Researchers at PRIME Centre Wales are trying to find out the most effective way for ambulance services to triage patients with suspected COVID-19 symptoms.
Not all ambulance services use the same methods to assess calls and prioritise treatment (triage) for suspected COVID-19 patients, so identifying the most effective method could have an impact on how services work across the UK.
The research – funded through the Department of Health and Social Care UK-wide initiative to prioritise COVID-19 urgent public health research – will examine data from ambulance services across Wales, England and Scotland, collected during the peak of the pandemic.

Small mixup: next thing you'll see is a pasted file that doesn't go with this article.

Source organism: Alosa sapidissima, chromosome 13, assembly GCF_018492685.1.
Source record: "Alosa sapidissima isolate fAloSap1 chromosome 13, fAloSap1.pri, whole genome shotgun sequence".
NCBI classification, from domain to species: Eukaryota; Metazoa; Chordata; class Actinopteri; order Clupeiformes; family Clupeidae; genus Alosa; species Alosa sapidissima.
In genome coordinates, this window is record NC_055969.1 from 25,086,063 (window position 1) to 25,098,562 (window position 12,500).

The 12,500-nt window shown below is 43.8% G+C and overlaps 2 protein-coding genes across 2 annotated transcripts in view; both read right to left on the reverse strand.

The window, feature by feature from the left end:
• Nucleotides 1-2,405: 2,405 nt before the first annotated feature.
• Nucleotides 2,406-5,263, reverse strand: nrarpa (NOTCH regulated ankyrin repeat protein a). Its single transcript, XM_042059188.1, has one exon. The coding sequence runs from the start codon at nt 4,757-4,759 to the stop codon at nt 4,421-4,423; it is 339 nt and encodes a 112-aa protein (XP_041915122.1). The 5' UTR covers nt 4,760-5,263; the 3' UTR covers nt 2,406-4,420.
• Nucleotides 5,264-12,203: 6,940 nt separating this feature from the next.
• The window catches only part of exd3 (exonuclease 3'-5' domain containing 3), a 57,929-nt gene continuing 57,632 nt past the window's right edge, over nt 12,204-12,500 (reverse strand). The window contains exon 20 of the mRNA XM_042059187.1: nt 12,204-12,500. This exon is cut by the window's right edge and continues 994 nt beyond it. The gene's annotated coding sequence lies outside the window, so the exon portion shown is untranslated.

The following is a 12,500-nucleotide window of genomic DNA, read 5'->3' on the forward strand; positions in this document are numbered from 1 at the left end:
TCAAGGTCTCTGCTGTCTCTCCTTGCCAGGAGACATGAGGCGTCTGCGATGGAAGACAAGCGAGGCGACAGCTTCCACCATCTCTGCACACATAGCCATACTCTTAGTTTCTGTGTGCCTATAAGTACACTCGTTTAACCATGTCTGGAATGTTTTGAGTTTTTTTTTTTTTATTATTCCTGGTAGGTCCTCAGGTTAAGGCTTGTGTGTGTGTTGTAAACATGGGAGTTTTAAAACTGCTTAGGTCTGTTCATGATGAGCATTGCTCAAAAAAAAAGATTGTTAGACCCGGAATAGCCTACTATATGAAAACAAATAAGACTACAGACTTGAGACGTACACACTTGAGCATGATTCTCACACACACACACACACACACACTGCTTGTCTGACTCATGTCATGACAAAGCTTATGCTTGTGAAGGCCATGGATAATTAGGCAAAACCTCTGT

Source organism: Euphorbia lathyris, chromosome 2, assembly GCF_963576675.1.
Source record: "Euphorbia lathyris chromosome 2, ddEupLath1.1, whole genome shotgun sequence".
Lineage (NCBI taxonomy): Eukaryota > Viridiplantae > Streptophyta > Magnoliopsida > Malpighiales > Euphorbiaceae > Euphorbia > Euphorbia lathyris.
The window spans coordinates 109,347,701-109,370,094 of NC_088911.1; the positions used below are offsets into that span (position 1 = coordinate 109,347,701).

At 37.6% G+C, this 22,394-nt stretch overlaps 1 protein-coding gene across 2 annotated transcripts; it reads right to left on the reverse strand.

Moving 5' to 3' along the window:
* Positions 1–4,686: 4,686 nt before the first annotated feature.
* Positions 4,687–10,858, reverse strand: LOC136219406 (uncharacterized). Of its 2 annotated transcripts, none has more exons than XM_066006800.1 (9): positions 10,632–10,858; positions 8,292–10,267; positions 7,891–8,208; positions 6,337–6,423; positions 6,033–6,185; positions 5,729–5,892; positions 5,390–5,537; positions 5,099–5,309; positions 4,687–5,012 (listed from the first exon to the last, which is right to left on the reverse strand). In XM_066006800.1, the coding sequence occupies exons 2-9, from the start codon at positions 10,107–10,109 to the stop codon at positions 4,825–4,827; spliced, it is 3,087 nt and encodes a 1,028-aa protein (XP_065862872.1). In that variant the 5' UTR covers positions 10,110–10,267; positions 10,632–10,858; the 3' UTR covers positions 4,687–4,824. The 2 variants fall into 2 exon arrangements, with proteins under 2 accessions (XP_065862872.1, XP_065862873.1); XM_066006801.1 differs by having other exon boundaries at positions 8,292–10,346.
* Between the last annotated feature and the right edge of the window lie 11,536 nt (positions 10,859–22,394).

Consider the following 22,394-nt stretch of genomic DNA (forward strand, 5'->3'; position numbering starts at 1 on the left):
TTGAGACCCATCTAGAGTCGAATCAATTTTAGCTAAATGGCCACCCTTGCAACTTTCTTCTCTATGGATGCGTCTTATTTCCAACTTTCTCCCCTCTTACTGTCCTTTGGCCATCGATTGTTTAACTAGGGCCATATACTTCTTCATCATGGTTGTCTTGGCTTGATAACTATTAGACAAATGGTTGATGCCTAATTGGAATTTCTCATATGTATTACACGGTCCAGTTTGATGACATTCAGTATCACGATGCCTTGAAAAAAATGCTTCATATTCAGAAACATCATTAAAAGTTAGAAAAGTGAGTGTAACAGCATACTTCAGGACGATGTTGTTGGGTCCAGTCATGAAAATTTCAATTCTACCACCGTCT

It’s hoped the results of the study will help inform services in case of a second wave, or any other future epidemic.
Professor Alan Watkins, principal investigator based at Swansea University, said:
“999 calls increased enormously at points during the coronavirus pandemic. Ambulance services use different models to sort out - or triage – callers, but little is known about what model of triage works most safely and effectively during a pandemic.
“This could potentially change the way some ambulance services operate in their call centres, how they make decisions on whether to send vehicles out or not, and to the paramedics on arrival on whether to bring people in to the emergency department.”
Professor Kieran Walshe, Director of Health and Care Research Wales, said:
“It’s fantastic to see Welsh researchers receiving UK funding to help answer vital questions about best COVID-19 practice and care. Together, we can ensure Wales plays its part in the global research effort to continually improve our response to the pandemic.”
Health and Care Research Wales funds PRIME Centre Wales.